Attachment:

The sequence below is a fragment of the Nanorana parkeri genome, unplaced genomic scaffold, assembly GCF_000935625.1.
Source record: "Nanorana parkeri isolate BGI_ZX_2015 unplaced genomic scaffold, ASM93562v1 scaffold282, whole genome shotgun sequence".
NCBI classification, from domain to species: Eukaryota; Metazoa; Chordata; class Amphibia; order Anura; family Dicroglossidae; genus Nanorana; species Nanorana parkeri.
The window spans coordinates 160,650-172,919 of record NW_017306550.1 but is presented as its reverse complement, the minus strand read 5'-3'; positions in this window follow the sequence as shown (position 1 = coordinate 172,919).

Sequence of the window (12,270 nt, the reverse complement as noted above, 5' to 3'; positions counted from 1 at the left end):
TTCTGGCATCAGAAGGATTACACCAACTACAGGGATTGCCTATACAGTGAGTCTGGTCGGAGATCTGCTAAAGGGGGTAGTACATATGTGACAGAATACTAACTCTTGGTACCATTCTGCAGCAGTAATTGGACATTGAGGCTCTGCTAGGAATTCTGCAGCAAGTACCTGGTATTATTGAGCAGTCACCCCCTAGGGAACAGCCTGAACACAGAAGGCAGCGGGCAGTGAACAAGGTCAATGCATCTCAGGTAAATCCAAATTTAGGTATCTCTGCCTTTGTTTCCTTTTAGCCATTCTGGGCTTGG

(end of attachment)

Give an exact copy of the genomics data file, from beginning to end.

The sequence below is a fragment of the Nanorana parkeri genome, unplaced genomic scaffold, assembly GCF_000935625.1.
Source record: "Nanorana parkeri isolate BGI_ZX_2015 unplaced genomic scaffold, ASM93562v1 scaffold282, whole genome shotgun sequence".
NCBI classification, from domain to species: Eukaryota; Metazoa; Chordata; class Amphibia; order Anura; family Dicroglossidae; genus Nanorana; species Nanorana parkeri.
The window spans coordinates 160,650-172,919 of record NW_017306550.1 but is presented as its reverse complement, the minus strand read 5'-3'; positions in this window follow the sequence as shown (position 1 = coordinate 172,919).

Sequence of the window (12,270 nt, the reverse complement as noted above, 5' to 3'; positions counted from 1 at the left end):
TTCTGGCATCAGAAGGATTACACCAACTACAGGGATTGCCTATACAGTGAGTCTGGTCGGAGATCTGCTAAAGGGGGTAGTACATATGTGACAGAATACTAACTCTTGGTACCATTCTGCAGCAGTAATTGGACATTGAGGCTCTGCTAGGAATTCTGCAGCAAGTACCTGGTATTATTGAGCAGTCACCCCCTAGGGAACAGCCTGAACACAGAAGGCAGCGGGCAGTGAACAAGGTCAATGCATCTCAGGTAAATCCAAATTTAGGTATCTCTGCCTTTGTTTCCTTTTAGCCATTCTGGGCTTGG